The term HIPAA is used in the healthcare, but some people are still unaware as to what actions create a HIPAA noncompliance violation. Here are the most common HIPAA violations.
Billing specialists and back-office staff are busy focusing on submitting claims and minimizing account adjustments. A HIPAA violation is the last thing that back offices want to face. Due to COVID-19 concerns, HIPAA regulations have been relaxed. However, these regulations need to be followed by clinics and practices.
In 1996, The Health Insurance Portability and Accountability Act (HIPAA) was enacted into law. The purpose of the act is to protect a patient’s health records information (PHI). In order to accomplish this, standards were created that help to ensure that medical data is private and secure.
If healthcare professionals knowingly, or unknowingly, are caught violating this law, there are financial penalties. Over the years, new trends and regulations have created concerns among physicians and other healthcare professionals. Health professionals and their support staff should clearly understand what behavior creates a HIPAA violation.
Civil & Criminal Penalties:
For minor infractions, there are civil penalties for HIPAA violations. For an accidental violation, the penalties range from $100 to $50,000 for each violation. After this, the penalties increase depending on whether the violation was due to reasonable cause or willful neglect. At the maximum level, willful neglect that is not corrected, the penalty could be as high as $50,000 for each violation. At this HIPAA violation level, the maximum annual fine is $1.5 million.
The criminal HIPAA violations include possible financial penalties as well as prison time. Similar to the civil penalties for HIPAA violations, there are a range of penalties. The most severe penalty level for a criminal violation of HIPAA carries fines of $250,000 and a maximum prison sentence of 10 years. Beyond healthcare providers, criminal HIPAA penalties can also include insurance plans, Medicare prescription drug card sponsors and medical clearinghouses.
 Insecure PHI Data Storage:
Health professionals need to make sure that safeguards are in place for the secure storage of PHI data. This includes tools like administrative access only controls and encryption capabilities. If secure data storage is not in place, a data breach may occur. Sometimes these data breaches are not even that technically sophisticated. Have sensitive data that is readable by all or not encrypted is easily accessed and potentially stolen.
A way to help ensure that a “hack” or data breach does not happen is to follow general IT security protocols. A few of these protocols include:
- Restricting staff access to potentially dangerous or high-risk websites. This can include dark web, some social media, some online forums and adult websites.
- Making sure some type of firewall is installed. One of the easiest to deploy is a WAF (web application firewall) which will filter, monitor and block some internet traffic to a designated website.
- Implementing access controls for sensitive data. As data becomes more sensitive, fewer people should have access to it. The types of access control are mandatory, discretionary and role-based access control.
- Using strong passwords with regular password rotation. Pet names and ABC123 are not good passwords. Ideally, passwords should be updated every 60 to 90 days.
 Employee Abuse of PHI:
Healthcare providers are constantly handling sensitive patient data. Due to this fact, they are one of the most typical reasons for a HIPAA violation. Clinicians and/or other staff members may send PHI data in an unsecure email account or physically take the data out of the medical office. Other cases may involve accidently posting images of PHI on social media or leaving information out in the open and unattended. With the expansion of telehealth services, healthcare providers need to especially be careful when using videoconferencing technology.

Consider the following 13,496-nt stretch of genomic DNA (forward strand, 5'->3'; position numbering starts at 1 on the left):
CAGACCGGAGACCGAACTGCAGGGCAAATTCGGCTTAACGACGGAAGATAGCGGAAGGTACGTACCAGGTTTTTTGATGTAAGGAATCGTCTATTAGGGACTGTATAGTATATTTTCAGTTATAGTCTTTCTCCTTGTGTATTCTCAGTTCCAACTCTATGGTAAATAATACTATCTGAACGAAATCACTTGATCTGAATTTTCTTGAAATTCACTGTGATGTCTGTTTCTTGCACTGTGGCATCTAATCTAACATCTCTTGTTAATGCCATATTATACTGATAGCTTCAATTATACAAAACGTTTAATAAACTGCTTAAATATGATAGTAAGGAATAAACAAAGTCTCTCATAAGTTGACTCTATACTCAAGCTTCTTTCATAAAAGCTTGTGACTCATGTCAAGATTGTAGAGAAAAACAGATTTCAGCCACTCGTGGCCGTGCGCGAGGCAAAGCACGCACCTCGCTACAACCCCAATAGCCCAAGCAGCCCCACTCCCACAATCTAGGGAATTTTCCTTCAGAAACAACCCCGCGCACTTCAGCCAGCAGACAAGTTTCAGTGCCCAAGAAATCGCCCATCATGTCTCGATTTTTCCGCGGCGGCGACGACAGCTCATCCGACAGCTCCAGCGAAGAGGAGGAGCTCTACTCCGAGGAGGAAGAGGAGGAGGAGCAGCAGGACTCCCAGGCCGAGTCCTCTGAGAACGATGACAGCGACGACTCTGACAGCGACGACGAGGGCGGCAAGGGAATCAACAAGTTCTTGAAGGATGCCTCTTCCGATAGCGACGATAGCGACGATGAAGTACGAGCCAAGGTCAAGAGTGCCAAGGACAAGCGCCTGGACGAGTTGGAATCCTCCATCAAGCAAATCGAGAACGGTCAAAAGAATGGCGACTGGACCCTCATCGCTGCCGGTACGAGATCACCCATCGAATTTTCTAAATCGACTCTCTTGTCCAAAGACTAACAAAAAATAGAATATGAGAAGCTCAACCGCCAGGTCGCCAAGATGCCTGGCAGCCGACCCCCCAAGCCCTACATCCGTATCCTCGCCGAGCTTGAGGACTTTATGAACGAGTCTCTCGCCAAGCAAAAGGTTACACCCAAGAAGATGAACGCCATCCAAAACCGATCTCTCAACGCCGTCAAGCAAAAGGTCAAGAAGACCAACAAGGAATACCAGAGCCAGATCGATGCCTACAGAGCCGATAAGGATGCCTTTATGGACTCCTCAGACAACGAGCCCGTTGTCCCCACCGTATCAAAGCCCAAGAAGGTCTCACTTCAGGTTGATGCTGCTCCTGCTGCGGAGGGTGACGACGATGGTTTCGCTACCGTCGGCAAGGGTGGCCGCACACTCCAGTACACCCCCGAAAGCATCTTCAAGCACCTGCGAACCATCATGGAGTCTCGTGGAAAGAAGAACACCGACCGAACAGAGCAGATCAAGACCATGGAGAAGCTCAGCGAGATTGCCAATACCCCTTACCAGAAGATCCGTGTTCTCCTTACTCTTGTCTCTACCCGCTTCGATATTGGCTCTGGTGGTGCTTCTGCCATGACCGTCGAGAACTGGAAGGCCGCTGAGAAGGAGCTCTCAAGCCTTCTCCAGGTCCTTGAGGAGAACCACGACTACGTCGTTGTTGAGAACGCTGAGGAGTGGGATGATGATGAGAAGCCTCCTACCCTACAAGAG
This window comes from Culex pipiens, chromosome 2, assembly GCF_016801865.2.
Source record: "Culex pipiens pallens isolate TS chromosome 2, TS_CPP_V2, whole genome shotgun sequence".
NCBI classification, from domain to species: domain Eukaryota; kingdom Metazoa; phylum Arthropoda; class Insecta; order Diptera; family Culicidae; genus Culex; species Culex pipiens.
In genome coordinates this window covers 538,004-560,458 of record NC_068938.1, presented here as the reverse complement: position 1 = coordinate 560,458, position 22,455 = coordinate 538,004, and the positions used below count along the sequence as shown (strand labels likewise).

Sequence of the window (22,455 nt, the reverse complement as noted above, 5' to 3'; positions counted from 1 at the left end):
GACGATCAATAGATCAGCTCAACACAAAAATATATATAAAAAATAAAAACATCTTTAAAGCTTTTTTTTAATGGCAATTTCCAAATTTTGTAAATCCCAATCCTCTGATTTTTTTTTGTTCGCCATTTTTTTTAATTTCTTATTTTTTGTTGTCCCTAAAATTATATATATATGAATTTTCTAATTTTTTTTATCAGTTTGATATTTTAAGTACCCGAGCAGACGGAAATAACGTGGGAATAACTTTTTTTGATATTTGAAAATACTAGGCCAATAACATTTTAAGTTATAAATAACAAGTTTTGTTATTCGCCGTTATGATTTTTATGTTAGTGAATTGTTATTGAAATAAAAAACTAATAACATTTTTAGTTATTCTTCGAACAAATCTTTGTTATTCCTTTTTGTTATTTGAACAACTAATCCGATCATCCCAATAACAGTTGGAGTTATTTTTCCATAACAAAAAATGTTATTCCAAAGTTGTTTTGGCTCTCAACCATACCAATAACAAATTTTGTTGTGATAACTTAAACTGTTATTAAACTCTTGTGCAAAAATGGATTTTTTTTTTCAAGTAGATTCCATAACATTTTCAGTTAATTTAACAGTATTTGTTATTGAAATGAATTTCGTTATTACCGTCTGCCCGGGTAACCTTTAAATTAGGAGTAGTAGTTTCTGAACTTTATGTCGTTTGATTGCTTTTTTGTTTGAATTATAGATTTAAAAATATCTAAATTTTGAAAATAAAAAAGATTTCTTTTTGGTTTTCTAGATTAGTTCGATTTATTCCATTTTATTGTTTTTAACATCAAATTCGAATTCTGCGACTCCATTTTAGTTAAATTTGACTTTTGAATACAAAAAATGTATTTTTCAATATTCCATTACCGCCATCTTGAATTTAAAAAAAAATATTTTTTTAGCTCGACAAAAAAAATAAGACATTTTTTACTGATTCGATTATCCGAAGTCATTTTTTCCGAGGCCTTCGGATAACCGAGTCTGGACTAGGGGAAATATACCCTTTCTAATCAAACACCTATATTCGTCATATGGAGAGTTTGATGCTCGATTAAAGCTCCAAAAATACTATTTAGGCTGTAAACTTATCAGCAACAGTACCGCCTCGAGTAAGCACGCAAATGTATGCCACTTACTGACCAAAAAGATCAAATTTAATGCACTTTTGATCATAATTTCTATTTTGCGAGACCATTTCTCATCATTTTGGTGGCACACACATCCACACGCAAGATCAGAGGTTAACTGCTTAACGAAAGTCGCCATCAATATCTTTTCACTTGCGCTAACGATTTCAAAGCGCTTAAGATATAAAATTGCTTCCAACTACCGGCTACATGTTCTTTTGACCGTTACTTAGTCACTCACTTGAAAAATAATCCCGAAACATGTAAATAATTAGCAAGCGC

A lack of technological knowledge can have a substantial impact. Staff members may not realize that their personal computer is not secure. However, they may still download and view PHI data on their device. If the device is unauthorized or the download was performed through a non-secure computer/WIFI network, there is a high probability that a HIPAA regulation was violated.
 Unauthorized or Improper PHI Access:
Medical clinicians and office staff handle an increasing amount of PHI data. However, only authorized personal and parties are allowed to access this data. Otherwise, sharing PHI data with an unauthorized third party is a HIPAA violation. Examples of this include sharing data with unauthorized family members or accidently giving PHI data to the wrong patient.
PHI data is typically accessed by the patient in question, healthcare providers, pharmacies and medical billing staff. Any entity outside of this description is usually not authorized to access PHI. Otherwise, there is a risk of improperly sharing PHI data.
Between April 2003 and August 2020, according the U.S. Department of Health & Human Services, there were a total of 242,743 rule complaints. During the same period, out of these complaints, there were a total of 40,847 HIPAA investigations. In some of these violations, employees accidentally released PHI data. Yet, even when done unknowingly, employees and practices are still legally responsible. HIPAA compliant and violations are a topic to not take lightly.
For questions about HIPAA policies and regulations, as well as other related topics, contact the staff at Advanced Billing & Consulting Services (ABCS). They have been providing medical billing, credentialing and other supportive services since 1997.
For more information about their services, call them at 614.890.9822.
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